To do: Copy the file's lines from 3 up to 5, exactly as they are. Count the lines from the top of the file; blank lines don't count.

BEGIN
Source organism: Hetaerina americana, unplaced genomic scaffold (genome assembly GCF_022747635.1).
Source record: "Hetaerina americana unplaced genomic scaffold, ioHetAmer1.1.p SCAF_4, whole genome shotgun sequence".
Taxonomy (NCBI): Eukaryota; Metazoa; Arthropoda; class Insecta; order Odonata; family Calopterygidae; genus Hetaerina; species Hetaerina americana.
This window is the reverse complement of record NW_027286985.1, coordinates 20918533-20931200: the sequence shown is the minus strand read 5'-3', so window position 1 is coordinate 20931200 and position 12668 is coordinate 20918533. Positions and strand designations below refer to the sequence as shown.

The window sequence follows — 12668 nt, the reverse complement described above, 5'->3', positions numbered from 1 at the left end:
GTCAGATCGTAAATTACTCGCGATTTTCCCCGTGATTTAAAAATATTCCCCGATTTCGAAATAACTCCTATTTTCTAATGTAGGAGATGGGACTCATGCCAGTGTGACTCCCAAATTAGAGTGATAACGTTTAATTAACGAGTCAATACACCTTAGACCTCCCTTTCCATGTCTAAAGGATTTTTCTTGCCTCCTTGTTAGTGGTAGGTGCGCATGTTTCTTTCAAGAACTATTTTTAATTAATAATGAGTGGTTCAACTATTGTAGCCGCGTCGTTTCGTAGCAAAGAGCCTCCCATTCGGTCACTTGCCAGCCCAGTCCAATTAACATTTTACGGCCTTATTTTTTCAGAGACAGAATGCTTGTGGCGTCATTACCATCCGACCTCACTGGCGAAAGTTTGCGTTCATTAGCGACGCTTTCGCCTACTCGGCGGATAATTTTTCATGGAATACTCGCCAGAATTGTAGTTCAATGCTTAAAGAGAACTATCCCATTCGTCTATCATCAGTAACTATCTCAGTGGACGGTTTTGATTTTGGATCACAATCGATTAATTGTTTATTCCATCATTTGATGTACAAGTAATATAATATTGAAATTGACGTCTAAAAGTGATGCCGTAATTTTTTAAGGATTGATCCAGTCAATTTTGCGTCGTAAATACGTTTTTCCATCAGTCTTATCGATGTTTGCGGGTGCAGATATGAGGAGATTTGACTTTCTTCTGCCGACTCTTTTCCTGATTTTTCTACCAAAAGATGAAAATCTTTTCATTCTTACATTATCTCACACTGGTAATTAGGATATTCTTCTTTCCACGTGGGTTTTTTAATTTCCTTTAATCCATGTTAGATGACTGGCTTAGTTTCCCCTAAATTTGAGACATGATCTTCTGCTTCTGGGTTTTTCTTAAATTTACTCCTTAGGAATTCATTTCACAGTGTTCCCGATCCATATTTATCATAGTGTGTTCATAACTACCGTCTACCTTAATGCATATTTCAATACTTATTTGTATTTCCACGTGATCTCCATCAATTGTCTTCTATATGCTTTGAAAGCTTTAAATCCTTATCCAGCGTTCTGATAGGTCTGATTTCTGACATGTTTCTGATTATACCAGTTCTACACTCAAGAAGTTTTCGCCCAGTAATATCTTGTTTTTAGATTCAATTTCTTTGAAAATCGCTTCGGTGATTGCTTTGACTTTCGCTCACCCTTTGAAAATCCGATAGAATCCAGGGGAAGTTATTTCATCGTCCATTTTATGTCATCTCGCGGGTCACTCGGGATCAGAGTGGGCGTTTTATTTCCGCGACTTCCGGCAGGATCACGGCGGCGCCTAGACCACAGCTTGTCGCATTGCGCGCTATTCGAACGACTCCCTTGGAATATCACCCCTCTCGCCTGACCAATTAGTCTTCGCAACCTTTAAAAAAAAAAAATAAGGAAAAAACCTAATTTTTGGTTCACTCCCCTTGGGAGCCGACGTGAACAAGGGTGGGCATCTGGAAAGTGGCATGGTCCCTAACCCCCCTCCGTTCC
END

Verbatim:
Taxonomy (NCBI): Eukaryota; Metazoa; Arthropoda; class Insecta; order Odonata; family Calopterygidae; genus Hetaerina; species Hetaerina americana.
This window is the reverse complement of record NW_027286985.1, coordinates 20918533-20931200: the sequence shown is the minus strand read 5'-3', so window position 1 is coordinate 20931200 and position 12668 is coordinate 20918533. Positions and strand designations below refer to the sequence as shown.

The window sequence follows — 12668 nt, the reverse complement described above, 5'->3', positions numbered from 1 at the left end: